The problem of the delegitimization of the existing authorities was widely discussed during 2011.[7] The growing gap between Putin’s extensive power and his rapidly declining popularity serve to destabilize the system. The established Putin-era method of maintaining legitimacy by supporting a rising standard of living for Russian citizens requires ever greater budget expenditures and has forced the country to postpone investments in modernization.

Putin’s regime survives by eliminating most organized political opposition while marginalizing and harassing the remaining groups, so that there seems to be no viable alternative to his leadership. Since 2000, he has systematically worked to bring the media, business magnates, regional governors, political parties, and civil society under centralized control. The publication by a Kremlin-affiliated website of opposition leader Boris Nemtsov’s telephone conversations in December suggests that the intelligence services are violating constitutionally defined privacy protections to monitor and discredit antigovernment activists.[8] Nemtsov has filed a lawsuit to bring the perpetrators to justice.[9]

Such misuse of state agencies for political or corrupt purposes has left them with little capacity to carry out their primary governance functions, belying Putin’s portrayal of an efficient and capable state as a justification for his rule. Security services have expanded their ability to repress the economic and political rivals of the country’s leaders, but they are ineffective at fighting crime and terrorism or protecting property rights, tasks which are necessary to preserve a functioning market economy.[10]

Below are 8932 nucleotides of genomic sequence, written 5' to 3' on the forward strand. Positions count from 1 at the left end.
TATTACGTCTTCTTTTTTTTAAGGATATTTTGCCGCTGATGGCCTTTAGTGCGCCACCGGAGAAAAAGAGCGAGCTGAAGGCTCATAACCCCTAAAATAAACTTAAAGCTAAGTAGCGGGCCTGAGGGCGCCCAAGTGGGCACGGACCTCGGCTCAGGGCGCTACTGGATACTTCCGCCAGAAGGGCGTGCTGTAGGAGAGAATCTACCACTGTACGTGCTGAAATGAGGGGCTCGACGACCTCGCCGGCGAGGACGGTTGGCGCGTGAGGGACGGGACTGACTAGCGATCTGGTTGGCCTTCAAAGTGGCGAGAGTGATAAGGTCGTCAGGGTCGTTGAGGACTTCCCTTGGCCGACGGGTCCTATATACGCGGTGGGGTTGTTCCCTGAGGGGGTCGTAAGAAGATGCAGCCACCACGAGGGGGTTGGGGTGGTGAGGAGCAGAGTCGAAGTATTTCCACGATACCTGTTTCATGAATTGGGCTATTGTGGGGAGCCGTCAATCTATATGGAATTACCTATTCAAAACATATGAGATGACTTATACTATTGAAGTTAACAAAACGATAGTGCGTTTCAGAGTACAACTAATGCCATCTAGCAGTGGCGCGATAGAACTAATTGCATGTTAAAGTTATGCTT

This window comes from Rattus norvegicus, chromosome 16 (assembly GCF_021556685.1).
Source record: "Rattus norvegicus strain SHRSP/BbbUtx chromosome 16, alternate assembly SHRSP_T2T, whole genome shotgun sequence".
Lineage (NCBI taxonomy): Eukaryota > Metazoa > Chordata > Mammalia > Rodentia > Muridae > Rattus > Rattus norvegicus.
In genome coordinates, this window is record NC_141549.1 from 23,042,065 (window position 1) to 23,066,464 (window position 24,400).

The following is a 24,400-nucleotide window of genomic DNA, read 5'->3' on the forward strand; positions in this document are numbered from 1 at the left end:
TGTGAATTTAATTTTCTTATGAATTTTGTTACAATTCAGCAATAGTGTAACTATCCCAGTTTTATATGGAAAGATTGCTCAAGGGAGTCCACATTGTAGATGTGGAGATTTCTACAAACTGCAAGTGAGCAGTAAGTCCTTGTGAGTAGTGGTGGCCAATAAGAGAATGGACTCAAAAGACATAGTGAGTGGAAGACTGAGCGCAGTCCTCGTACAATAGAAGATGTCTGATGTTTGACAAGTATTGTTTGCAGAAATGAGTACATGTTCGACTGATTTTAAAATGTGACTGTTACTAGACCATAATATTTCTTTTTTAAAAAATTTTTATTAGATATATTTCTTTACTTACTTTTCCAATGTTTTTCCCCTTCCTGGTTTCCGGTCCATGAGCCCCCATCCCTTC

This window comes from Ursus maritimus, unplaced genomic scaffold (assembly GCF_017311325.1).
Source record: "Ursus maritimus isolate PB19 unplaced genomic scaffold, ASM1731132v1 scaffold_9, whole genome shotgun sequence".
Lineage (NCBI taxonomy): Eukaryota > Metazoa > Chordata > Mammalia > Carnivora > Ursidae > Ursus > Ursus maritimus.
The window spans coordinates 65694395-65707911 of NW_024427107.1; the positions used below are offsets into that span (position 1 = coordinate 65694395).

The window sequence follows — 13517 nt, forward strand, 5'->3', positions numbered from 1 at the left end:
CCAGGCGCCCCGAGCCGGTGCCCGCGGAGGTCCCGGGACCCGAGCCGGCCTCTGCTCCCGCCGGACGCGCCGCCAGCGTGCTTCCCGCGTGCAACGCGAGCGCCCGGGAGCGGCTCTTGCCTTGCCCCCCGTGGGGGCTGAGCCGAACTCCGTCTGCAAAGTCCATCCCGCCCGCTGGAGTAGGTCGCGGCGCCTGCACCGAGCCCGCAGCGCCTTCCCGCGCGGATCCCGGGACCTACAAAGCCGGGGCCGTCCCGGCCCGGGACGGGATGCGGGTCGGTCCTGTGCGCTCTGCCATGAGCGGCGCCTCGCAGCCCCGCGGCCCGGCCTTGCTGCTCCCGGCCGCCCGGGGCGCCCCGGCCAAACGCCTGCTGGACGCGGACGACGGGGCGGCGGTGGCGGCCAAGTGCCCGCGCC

The hollow nature of Russia’s parliament became clear in 2011 when the executive branch decided to replace Sergey Mironov as chairman of the upper house, the Federation Council, which the newspaper Vedomosti described as “a purely ornamental structure” that was effectively “a cross between a club for the elite and a political geriatric home.”[11] Mironov, who heads Just Russia, one of the parliament’s Kremlin-approved opposition parties, had grown increasingly critical of United Russia, possibly as part of a sanctioned effort to bolster his faction’s popular credentials as the Duma elections approached. Once Mironov was dismissed, the leadership moved to install the unpopular St. Petersburg governor and Putin ally Valentina Matviyenko in his place. After the authorities heavily manipulated her election to a local council seat so she could qualify for nomination to the Federation Council, her presidentially appointed successor as governor immediately named her as St. Petersburg’s representative, and members of the Federation Council duly elected her as the new chairwoman on 21 September.

The poor prospects for Russia’s future have led many wealthy Russians to move their money outside the country.[12] Similarly, foreign businessmen are increasingly hesitant to work and invest in Russia because of rule of law concerns. Ordinary citizens are also fleeing: 100,000 to 150,000 people now leave Russia annually, according to expert estimates. These emigrants are usually young and highly educated, and are typically seeking professional employment options of a kind that they cannot find in Russia. The problem reflects the overall lack of opportunity imposed by the current political and economic system.[13]

Electoral Process: